Biodiversity forms the basis of the many ecosystem services — including the provision of fresh water, and of raw materials such as food and fuel, climate regulation, soil formation, and recreational services — that keep people, and the natural environment, alive and healthy.
Our mining activities can have an impact on local biodiversity and the provision of these essential services. We see biodiversity loss as both as a regulatory risk and a risk to our relationships with host communities. One of our fundamental responsibilities is to as effectively as possible remediate our impacts to the environment.
Throughout the mining process, we follow the guidance provided by our internal Environmental Management System and associated Standards, along with guidance provided by the International Council on Mining and Metals (ICMM), to determine how to manage our impacts on biodiversity. We are committed to engaging with local communities, including Indigenous Peoples, regarding these impacts.
To put this into practice, Barrick has in place a Biodiversity Standard, which establishes minimum standards for the management of biodiversity at all exploration, project, operating and closure sites.
We aspire to safeguard, manage and eventually reclaim lands,
with a focus on protecting biodiversity.
We have determined that a “no net loss” approach would be difficult to demonstrate at our older, established mine sites, where original baseline data is not always available. Recognizing this limitation, the Biodiversity Standard and our management approach are focused on ways to achieve beneficial outcomes for potentially impacted key biodiversity features at new projects and major expansions of existing properties. This includes combining the elements of the Mitigation Hierarchy of avoidance, mitigation and restoration programs with biodiversity offsets and/or other conservation actions, so landscapes in the regions benefit over time from our presence. Nonetheless, all of our mines are managed with the goal of minimizing impacts on biodiversity.
Avoid: Avoid impacts on certain components of biodiversity.
Minimize: Reduce the duration, intensity and/or extent of impacts that cannot be completely avoided.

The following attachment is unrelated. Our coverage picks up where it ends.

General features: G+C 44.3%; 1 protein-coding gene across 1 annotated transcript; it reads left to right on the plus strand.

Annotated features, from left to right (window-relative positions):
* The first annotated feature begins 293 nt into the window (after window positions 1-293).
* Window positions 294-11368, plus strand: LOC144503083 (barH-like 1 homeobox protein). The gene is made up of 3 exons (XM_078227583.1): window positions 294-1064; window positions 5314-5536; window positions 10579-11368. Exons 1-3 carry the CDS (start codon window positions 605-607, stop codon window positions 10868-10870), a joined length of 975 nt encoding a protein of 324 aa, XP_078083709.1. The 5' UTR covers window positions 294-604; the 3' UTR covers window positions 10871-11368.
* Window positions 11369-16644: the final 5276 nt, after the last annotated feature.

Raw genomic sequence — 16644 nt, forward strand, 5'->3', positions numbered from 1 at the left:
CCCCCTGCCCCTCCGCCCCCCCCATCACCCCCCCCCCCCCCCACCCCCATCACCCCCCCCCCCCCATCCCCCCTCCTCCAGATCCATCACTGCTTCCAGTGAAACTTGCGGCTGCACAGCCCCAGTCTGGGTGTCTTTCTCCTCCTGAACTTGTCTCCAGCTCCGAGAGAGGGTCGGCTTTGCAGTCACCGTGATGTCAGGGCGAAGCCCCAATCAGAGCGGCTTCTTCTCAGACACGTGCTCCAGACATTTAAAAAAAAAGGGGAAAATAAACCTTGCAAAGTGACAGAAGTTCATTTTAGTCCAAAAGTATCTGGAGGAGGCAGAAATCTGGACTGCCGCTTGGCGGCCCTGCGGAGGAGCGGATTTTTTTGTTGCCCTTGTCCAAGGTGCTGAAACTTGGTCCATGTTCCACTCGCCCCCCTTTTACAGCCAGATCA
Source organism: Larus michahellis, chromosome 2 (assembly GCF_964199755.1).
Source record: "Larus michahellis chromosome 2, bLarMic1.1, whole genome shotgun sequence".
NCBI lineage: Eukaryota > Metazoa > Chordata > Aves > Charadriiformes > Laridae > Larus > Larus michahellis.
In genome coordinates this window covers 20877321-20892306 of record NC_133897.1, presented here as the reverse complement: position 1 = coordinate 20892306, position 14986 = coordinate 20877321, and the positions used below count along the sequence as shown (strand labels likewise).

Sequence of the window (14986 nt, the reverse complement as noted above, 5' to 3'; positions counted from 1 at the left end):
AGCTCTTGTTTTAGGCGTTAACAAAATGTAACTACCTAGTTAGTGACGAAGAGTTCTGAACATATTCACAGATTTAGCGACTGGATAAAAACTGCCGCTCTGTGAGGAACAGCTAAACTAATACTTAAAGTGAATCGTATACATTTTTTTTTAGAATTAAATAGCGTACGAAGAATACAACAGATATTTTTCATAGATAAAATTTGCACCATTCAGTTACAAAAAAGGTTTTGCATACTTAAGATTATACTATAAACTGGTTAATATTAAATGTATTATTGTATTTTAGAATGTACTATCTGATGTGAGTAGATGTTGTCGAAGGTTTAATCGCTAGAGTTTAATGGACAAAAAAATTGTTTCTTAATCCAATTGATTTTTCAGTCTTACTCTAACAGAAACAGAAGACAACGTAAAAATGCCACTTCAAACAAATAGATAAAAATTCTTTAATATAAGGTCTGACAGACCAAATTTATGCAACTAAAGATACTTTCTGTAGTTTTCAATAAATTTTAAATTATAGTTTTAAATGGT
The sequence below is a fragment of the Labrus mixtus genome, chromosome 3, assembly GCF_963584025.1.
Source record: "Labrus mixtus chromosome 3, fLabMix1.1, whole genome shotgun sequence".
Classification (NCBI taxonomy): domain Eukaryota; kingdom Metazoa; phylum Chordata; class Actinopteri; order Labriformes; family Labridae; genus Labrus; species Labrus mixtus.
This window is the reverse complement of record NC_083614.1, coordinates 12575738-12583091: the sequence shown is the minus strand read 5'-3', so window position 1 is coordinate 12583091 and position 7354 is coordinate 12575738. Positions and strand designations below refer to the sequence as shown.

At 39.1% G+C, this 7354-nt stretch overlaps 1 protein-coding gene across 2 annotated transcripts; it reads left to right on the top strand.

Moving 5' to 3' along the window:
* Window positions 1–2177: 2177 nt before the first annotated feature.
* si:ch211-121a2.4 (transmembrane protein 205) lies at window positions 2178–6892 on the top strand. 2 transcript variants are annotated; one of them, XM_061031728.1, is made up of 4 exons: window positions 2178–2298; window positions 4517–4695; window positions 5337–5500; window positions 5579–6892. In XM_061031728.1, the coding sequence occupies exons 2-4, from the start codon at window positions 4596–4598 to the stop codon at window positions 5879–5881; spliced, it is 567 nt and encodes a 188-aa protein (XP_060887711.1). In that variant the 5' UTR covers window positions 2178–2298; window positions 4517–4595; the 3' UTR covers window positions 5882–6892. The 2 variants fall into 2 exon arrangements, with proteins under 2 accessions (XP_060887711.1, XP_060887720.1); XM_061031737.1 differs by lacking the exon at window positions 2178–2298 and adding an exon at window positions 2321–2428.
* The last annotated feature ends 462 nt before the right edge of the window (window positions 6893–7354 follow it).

Rehabilitate/restore: Rehabilitate degraded ecosystems or restore cleared ecosystems following exposure to impacts that cannot be completely avoided and or minimized.
Offset: Compensate for any residual significant, adverse impacts that cannot be avoided, minimized, and/or rehabilitated or restored.
1 Biodiversity management requirements changed in late 2015 after the Pascua-Lama project was suspended.
2 The criteria we used to establish the need for a biodiversity management plan was proximity to a protected area and presence of IUCN Threatened species as determined by high-level corporate risk assessments using tools such as the Integrated Biodiversity Assessment Tool, rather than individual site impact analyses.
Land disturbance is an inevitable consequence of mining. Barrick manages large areas of land, either owned or leased, in the countries where we operate. Our aim is to minimize our footprint, mitigate our impacts, and, once mining is finished, leave behind land that will support productive uses for future generations. Careful planning during development and operations helps to reduce the area affected by mining activities as well as the environmental effects of disturbance.
Although not near any existing protected areas in Papua New Guinea, the independently operated Porgera Joint Venture has supported field work to identify a proposed area of importance for future conservation in sub-alpine habitat near the mine site, as well as sponsoring a Forest Stewards Program that engages local land-users in conservation of their traditional lands.
An important element of our environmental management approach is the development of closure and reclamation plans as a part of initial project planning and design. These plans are routinely updated during the life of each operation to ensure that environmental impacts are effectively addressed and financial obligations for closure have been identified.
Where practical, we have implemented native seed collection and soil management projects even prior to mine development. Barrick has also established nurseries at a number of sites to grow local plant species for reforestation and replanting once mining is complete. During operations, whenever possible, disturbed areas are contoured and revegetated after they are no longer required for active mining.
28 hectares of land reclaimed in 2015
Barrick has taken a leading role in the design and construction of evaporative covers for both waste rock dumps and tailings impoundments, and has also won industry and government awards for its reclamation activities. It is not usually possible to restore a mine site exactly as it was prior to mining, but it is possible to restore a healthy, thriving ecosystem, with lands that support productive post-mining land use.
We have implemented controls at our operations to safeguard wildlife from mine processes and chemical exposure. These controls include barriers such as fencing and netting, the use of “bird balls” and other covers for ponds and tanks, and cyanide destruction processes at operations where cyanide is used. Also, at many sites, we have projects specifically designed to protect key wildlife species; at others, projects are underway to enhance habitats.
136 IUCN Red List Species identified by ESIAs near our mines
Our vision is the generation of wealth through responsible mining — wealth for our owners, our people, and the countries and communities with which we partner.
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© 2017 Barrick Gold Corporation© 2017 Barrick Gold Corporation